BROOKLYN, NY— Today Forest City Ratner and its architect Frank Gehry released new designs for a portion of the $4 billion Atlantic Yards proposal in Prospect Heights, Brooklyn. The architectural renderings show a new design for the project’s proposed arena and 2 other buildings in Phase 1 of the project. But the developer shows no rendering at all for Phase 2--the larger part of the project--which is planned to encompass about 78% of the 2,250 "affordable" units. A State Funding Agreement provides no timeline whatsoever for Phase 2 and the developer has not provided a credible timeline for Phase 2.

"The new design from Frank Gehry is no better than the last--in reality it has gone from the absurd to the ridiculous aesthetically and programmatically," said Ron Shiffman, Professor, Pratt Graduate Center for Planning and the Environment and a New York City Planning Commissioner [1990-1996]. The fact that there isn’t a new design released for Phase 2 concerns me greatly. It seems like there is no plan for the bulk of the affordable housing, which would be in Phase 2. To destroy buildings of significant quality that could house people and jobs for what looks like an open-ended series of parking lots, rather than housing that could be affordable to low and moderate income area residents, is terrible planning and policy."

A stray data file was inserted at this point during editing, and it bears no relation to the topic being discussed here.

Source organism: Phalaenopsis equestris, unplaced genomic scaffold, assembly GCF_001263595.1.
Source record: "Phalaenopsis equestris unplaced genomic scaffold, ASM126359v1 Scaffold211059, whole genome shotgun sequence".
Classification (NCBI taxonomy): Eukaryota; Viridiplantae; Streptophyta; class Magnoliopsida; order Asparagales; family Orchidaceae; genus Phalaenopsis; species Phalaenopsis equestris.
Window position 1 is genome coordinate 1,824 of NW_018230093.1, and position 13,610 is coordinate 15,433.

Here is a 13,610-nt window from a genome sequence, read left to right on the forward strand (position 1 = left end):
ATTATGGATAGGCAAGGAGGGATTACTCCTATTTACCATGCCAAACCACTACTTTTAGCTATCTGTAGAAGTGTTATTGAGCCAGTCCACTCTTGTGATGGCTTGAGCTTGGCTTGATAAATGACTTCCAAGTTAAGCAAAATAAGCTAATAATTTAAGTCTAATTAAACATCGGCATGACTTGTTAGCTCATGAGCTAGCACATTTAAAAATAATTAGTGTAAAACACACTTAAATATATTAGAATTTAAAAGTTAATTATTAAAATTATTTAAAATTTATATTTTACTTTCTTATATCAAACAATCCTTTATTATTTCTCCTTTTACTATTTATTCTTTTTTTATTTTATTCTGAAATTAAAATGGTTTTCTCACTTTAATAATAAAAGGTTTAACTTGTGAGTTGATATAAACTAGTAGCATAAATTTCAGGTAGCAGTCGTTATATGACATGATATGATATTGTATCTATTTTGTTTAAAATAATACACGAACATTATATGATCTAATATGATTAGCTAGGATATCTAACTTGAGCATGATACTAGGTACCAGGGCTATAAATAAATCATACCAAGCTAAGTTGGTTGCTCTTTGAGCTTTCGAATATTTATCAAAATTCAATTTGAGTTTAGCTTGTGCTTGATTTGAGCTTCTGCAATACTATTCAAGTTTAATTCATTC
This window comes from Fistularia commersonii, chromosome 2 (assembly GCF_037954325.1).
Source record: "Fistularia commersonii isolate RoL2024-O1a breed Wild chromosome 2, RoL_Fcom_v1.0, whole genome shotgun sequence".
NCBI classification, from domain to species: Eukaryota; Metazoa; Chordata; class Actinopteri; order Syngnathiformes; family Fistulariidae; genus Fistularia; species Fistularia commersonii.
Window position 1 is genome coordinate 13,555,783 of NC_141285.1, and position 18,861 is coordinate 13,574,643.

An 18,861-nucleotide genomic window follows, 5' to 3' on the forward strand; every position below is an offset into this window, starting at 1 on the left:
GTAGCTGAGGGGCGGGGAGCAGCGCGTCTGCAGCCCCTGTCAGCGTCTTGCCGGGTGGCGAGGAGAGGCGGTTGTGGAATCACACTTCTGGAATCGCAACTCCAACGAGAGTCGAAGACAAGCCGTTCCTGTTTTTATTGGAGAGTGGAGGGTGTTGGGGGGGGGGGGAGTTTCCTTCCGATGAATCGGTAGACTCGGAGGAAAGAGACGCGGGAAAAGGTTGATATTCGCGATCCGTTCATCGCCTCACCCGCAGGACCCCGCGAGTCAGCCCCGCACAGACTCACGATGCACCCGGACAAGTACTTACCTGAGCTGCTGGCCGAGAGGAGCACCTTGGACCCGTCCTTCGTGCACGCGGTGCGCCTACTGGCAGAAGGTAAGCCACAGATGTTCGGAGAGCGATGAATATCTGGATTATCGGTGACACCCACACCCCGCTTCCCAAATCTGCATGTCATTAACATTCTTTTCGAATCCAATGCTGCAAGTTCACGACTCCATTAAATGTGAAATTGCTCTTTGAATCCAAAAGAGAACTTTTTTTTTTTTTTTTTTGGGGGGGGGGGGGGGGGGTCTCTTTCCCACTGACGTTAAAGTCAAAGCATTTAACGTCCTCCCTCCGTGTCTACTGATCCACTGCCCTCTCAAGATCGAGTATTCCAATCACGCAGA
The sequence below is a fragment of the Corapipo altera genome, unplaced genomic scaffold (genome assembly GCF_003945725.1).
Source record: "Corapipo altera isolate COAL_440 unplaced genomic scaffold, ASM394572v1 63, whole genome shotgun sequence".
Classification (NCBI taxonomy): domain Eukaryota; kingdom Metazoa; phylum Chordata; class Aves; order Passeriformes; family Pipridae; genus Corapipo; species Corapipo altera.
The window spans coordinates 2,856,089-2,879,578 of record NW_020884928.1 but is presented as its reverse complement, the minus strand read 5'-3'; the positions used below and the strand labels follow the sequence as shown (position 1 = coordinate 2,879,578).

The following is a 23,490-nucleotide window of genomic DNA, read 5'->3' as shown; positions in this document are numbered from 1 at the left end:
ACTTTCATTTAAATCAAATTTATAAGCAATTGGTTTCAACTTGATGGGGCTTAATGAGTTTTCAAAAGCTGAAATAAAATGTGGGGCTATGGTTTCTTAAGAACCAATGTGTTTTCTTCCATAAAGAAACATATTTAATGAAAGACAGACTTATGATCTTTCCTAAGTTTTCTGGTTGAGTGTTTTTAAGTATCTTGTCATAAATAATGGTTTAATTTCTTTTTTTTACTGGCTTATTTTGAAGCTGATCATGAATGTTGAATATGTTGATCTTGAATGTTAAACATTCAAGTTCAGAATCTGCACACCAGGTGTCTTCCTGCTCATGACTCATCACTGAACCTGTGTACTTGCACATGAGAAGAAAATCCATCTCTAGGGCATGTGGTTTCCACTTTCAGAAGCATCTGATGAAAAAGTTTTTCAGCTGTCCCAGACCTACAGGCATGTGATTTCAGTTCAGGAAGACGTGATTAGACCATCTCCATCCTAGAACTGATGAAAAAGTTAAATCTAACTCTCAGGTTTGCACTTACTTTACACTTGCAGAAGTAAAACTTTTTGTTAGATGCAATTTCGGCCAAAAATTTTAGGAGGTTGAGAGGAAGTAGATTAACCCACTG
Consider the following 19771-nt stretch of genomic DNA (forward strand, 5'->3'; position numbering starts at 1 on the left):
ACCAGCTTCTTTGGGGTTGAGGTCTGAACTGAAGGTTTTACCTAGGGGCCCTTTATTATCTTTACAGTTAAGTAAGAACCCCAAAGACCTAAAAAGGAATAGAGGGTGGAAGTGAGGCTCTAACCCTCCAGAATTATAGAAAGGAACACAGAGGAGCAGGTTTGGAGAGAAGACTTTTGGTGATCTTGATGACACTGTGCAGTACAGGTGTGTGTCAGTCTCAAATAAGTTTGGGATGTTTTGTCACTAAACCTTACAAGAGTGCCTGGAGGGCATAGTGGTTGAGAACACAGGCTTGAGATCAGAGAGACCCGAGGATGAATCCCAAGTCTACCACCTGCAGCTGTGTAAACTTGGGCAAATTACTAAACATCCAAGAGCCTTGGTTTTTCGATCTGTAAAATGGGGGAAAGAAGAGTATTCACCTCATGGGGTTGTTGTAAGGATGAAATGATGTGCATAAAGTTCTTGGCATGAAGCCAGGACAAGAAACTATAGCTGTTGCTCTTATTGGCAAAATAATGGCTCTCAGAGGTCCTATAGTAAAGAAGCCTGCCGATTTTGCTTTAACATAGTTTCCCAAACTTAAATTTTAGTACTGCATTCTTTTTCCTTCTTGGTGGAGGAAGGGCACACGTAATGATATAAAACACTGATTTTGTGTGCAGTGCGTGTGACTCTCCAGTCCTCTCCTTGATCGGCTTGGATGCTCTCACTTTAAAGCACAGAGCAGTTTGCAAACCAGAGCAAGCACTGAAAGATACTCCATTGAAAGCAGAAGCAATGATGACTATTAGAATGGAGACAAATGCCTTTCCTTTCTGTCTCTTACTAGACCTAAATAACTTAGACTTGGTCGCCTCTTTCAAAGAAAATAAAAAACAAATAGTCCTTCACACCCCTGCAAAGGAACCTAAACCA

The New York Daily News published the Frank Gehry renderings as an exclusive. The paper reports that the so-called "Miss Brooklyn" signature skyscraper, is now called simply "Building 1." The reduction of that tower from 620 feet to 511 feet was announced as a "concession" on December 20, 2006 when the project was approved by the Public Authorities Control Board. Today marks the first time the reduction has been shown in a rendering. The rendering does not show the project’s massive scale as it relates to the surrounding neighborhood; its only context is a dark void explaining nothing about the projects context.

The NY Post published exclusive renderings from the Municipal Art Society (MAS) which show the project fully built out within the existing neighborhood context, as well as built only in part (an arena. and one building) surrounded by newly demolished, blighting parking lots. Apparently the MAS renderings were motivated by the March 21 NY Times interview with Mr. Ratner where the developer described the trouble he was having getting his project off the ground.